Energy Technology Data Exchange (ETDEWEB)

    Resnick, Paul J; Hertz, Kristin L.; Holland, Christopher; Chichester, David

    2016-08-23

    An integrated field emission array for ion desorption includes an electrically conductive substrate; a dielectric layer lying over the electrically conductive substrate comprising a plurality of laterally separated cavities extending through the dielectric layer; a like plurality of conically-shaped emitter tips on posts, each emitter tip/post disposed concentrically within a laterally separated cavity and electrically contacting the substrate; and a gate electrode structure lying over the dielectric layer, including a like plurality of circular gate apertures, each gate aperture disposed concentrically above an emitter tip/post to provide a like plurality of annular gate electrodes and wherein the lower edge of each annular gate electrode proximate the like emitter tip/post is rounded. Also disclosed herein are methods for fabricating an integrated field emission array.

  18. Innovative Solar Tracking Concept by Rotating Prism Array

    Directory of Open Access Journals (Sweden)

    Héctor García

    2014-01-01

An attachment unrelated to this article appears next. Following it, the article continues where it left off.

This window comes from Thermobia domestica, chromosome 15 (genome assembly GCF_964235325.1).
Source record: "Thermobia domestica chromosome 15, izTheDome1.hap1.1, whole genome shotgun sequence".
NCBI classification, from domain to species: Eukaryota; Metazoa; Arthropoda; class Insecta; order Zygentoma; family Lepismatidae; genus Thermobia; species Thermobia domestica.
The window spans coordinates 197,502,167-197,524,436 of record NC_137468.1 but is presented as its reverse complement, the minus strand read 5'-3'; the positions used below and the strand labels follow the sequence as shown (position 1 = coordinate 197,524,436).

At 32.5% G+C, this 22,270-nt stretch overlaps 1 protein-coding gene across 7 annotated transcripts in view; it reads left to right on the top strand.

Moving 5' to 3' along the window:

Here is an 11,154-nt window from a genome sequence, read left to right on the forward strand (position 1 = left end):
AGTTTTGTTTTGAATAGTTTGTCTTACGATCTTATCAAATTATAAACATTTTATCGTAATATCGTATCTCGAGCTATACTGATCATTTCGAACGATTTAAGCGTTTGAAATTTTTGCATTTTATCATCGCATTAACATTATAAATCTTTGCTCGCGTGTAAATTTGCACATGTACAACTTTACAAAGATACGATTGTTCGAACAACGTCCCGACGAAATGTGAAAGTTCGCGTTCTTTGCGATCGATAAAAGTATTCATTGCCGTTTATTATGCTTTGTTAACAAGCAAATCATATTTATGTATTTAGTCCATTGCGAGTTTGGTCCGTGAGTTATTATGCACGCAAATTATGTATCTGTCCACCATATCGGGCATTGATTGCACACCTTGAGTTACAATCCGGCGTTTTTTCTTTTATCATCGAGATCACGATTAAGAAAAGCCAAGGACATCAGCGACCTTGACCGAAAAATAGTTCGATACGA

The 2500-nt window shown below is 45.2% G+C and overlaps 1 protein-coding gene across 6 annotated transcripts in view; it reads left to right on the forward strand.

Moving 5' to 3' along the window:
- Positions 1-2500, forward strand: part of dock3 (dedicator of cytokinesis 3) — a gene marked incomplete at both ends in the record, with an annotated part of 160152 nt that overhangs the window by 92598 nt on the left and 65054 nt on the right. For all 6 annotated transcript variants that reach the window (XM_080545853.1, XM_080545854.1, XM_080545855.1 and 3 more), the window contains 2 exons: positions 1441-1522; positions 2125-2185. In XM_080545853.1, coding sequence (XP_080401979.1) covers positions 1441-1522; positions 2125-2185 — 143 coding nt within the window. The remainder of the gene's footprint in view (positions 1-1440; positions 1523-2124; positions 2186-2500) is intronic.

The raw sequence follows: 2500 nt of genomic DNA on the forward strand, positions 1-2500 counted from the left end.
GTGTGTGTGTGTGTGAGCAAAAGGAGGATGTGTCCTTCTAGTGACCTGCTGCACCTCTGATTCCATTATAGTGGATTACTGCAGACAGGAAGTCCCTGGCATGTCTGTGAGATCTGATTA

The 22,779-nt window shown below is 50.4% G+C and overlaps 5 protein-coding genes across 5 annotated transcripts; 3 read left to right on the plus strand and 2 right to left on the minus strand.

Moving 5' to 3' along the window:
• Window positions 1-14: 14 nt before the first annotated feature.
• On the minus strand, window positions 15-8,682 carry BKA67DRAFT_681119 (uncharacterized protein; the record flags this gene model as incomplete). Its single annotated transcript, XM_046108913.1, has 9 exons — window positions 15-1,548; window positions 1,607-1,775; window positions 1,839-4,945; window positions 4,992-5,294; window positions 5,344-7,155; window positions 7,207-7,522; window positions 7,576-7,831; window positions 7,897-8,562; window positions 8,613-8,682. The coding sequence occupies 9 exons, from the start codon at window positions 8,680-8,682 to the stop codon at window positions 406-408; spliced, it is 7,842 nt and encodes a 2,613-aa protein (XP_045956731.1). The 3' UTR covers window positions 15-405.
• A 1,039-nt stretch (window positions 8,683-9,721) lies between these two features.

Full Text Available Solar energy has become one of the most promising renewable energies and is the most widely used nowadays. In order to achieve an optimum performance, both photovoltaic and solar thermal applications are required to track the position of the sun throughout the day and year in the most effective way possible to avoid a high negative impact on the system efficiency. The present paper attempts to describe a novel semipassive solar tracking concentrator (SPSTC in which, in order to track the sun, two independent arrays of polymethyl methacrylate (PMMA prisms are implemented to refract sunlight by rotating said prisms, thus being able to redirect solar radiation as desired. The first set is responsible for eliminating one of the directional components of the solar radiation; the task is achieved by rotating the prisms within the array at a specific angle. The second set deals with another of the sunlight’s directional components, transforming its direction into a completely perpendicular pattern to the array. Having downward vertical radiation makes it possible to implement a stationary Fresnel lens to concentrate the solar radiation for any application desired. The system is designed and validated using simulation software to prove the feasibility of the concept.